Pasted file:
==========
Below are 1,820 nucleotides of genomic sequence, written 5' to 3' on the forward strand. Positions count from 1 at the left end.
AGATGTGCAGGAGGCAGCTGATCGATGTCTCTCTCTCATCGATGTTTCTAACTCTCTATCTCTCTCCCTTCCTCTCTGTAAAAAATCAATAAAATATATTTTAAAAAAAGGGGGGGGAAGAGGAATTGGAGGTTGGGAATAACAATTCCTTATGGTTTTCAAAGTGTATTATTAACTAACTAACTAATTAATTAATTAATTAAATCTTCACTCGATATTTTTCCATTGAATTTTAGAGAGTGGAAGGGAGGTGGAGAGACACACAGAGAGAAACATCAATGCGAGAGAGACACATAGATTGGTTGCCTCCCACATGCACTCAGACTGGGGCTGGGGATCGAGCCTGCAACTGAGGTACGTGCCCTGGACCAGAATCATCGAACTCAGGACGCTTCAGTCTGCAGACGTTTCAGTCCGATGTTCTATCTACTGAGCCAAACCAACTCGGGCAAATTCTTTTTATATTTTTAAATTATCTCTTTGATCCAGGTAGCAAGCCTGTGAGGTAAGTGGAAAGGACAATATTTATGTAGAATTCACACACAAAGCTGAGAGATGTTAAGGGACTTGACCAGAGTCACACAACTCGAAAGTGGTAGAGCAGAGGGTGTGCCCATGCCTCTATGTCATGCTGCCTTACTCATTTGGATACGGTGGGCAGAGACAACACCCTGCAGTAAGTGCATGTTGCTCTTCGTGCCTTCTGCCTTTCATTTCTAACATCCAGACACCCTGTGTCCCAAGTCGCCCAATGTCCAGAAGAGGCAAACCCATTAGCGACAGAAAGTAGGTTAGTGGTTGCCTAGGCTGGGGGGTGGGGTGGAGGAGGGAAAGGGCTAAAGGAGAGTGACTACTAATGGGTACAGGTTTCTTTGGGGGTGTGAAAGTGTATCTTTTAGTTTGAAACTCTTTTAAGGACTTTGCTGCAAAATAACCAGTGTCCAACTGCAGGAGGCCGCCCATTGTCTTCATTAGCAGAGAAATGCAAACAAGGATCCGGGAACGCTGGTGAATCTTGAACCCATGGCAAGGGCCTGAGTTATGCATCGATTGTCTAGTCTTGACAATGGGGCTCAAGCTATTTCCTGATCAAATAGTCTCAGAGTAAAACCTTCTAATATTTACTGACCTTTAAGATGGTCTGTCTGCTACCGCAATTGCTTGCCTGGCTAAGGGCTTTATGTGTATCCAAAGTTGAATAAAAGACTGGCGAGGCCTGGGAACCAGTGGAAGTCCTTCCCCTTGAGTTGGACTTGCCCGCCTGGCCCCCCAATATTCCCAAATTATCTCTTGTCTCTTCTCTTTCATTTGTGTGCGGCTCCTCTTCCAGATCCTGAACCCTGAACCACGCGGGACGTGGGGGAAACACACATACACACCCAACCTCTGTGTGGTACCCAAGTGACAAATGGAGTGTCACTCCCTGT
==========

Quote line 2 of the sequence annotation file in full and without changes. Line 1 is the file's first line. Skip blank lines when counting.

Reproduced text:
AGATGTGCAGGAGGCAGCTGATCGATGTCTCTCTCTCATCGATGTTTCTAACTCTCTATCTCTCTCCCTTCCTCTCTGTAAAAAATCAATAAAATATATTTTAAAAAAAGGGGGGGGAAGAGGAATTGGAGGTTGGGAATAACAATTCCTTATGGTTTTCAAAGTGTATTATTAACTAACTAACTAATTAATTAATTAATTAAATCTTCACTCGATATTTTTCCATTGAATTTTAGAGAGTGGAAGGGAGGTGGAGAGACACACAGAGAGAAACATCAATGCGAGAGAGACACATAGATTGGTTGCCTCCCACATGCACTCAGACTGGGGCTGGGGATCGAGCCTGCAACTGAGGTACGTGCCCTGGACCAGAATCATCGAACTCAGGACGCTTCAGTCTGCAGACGTTTCAGTCCGATGTTCTATCTACTGAGCCAAACCAACTCGGGCAAATTCTTTTTATATTTTTAAATTATCTCTTTGATCCAGGTAGCAAGCCTGTGAGGTAAGTGGAAAGGACAATATTTATGTAGAATTCACACACAAAGCTGAGAGATGTTAAGGGACTTGACCAGAGTCACACAACTCGAAAGTGGTAGAGCAGAGGGTGTGCCCATGCCTCTATGTCATGCTGCCTTACTCATTTGGATACGGTGGGCAGAGACAACACCCTGCAGTAAGTGCATGTTGCTCTTCGTGCCTTCTGCCTTTCATTTCTAACATCCAGACACCCTGTGTCCCAAGTCGCCCAATGTCCAGAAGAGGCAAACCCATTAGCGACAGAAAGTAGGTTAGTGGTTGCCTAGGCTGGGGGGTGGGGTGGAGGAGGGAAAGGGCTAAAGGAGAGTGACTACTAATGGGTACAGGTTTCTTTGGGGGTGTGAAAGTGTATCTTTTAGTTTGAAACTCTTTTAAGGACTTTGCTGCAAAATAACCAGTGTCCAACTGCAGGAGGCCGCCCATTGTCTTCATTAGCAGAGAAATGCAAACAAGGATCCGGGAACGCTGGTGAATCTTGAACCCATGGCAAGGGCCTGAGTTATGCATCGATTGTCTAGTCTTGACAATGGGGCTCAAGCTATTTCCTGATCAAATAGTCTCAGAGTAAAACCTTCTAATATTTACTGACCTTTAAGATGGTCTGTCTGCTACCGCAATTGCTTGCCTGGCTAAGGGCTTTATGTGTATCCAAAGTTGAATAAAAGACTGGCGAGGCCTGGGAACCAGTGGAAGTCCTTCCCCTTGAGTTGGACTTGCCCGCCTGGCCCCCCAATATTCCCAAATTATCTCTTGTCTCTTCTCTTTCATTTGTGTGCGGCTCCTCTTCCAGATCCTGAACCCTGAACCACGCGGGACGTGGGGGAAACACACATACACACCCAACCTCTGTGTGGTACCCAAGTGACAAATGGAGTGTCACTCCCTGT